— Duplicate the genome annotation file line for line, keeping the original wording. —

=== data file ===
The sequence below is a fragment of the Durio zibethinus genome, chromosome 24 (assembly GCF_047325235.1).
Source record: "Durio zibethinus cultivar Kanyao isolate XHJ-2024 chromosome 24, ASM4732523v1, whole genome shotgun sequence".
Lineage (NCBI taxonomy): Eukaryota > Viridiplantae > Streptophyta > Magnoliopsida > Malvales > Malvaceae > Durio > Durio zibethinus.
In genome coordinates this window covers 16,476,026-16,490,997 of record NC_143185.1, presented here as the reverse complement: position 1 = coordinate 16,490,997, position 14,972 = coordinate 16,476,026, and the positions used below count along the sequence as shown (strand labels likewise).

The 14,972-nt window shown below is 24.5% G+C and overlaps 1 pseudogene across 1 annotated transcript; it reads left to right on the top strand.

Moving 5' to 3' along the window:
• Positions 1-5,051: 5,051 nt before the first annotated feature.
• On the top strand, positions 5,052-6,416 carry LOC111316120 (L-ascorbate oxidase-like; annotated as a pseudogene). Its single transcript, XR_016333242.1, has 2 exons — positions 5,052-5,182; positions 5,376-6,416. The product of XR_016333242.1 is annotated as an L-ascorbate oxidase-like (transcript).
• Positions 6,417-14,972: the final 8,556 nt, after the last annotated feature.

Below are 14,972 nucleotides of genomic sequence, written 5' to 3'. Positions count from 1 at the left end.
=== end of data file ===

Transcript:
The sequence below is a fragment of the Durio zibethinus genome, chromosome 24 (assembly GCF_047325235.1).
Source record: "Durio zibethinus cultivar Kanyao isolate XHJ-2024 chromosome 24, ASM4732523v1, whole genome shotgun sequence".
Lineage (NCBI taxonomy): Eukaryota > Viridiplantae > Streptophyta > Magnoliopsida > Malvales > Malvaceae > Durio > Durio zibethinus.
In genome coordinates this window covers 16,476,026-16,490,997 of record NC_143185.1, presented here as the reverse complement: position 1 = coordinate 16,490,997, position 14,972 = coordinate 16,476,026, and the positions used below count along the sequence as shown (strand labels likewise).

The 14,972-nt window shown below is 24.5% G+C and overlaps 1 pseudogene across 1 annotated transcript; it reads left to right on the top strand.

Moving 5' to 3' along the window:
• Positions 1-5,051: 5,051 nt before the first annotated feature.
• On the top strand, positions 5,052-6,416 carry LOC111316120 (L-ascorbate oxidase-like; annotated as a pseudogene). Its single transcript, XR_016333242.1, has 2 exons — positions 5,052-5,182; positions 5,376-6,416. The product of XR_016333242.1 is annotated as an L-ascorbate oxidase-like (transcript).
• Positions 6,417-14,972: the final 8,556 nt, after the last annotated feature.

Below are 14,972 nucleotides of genomic sequence, written 5' to 3'. Positions count from 1 at the left end.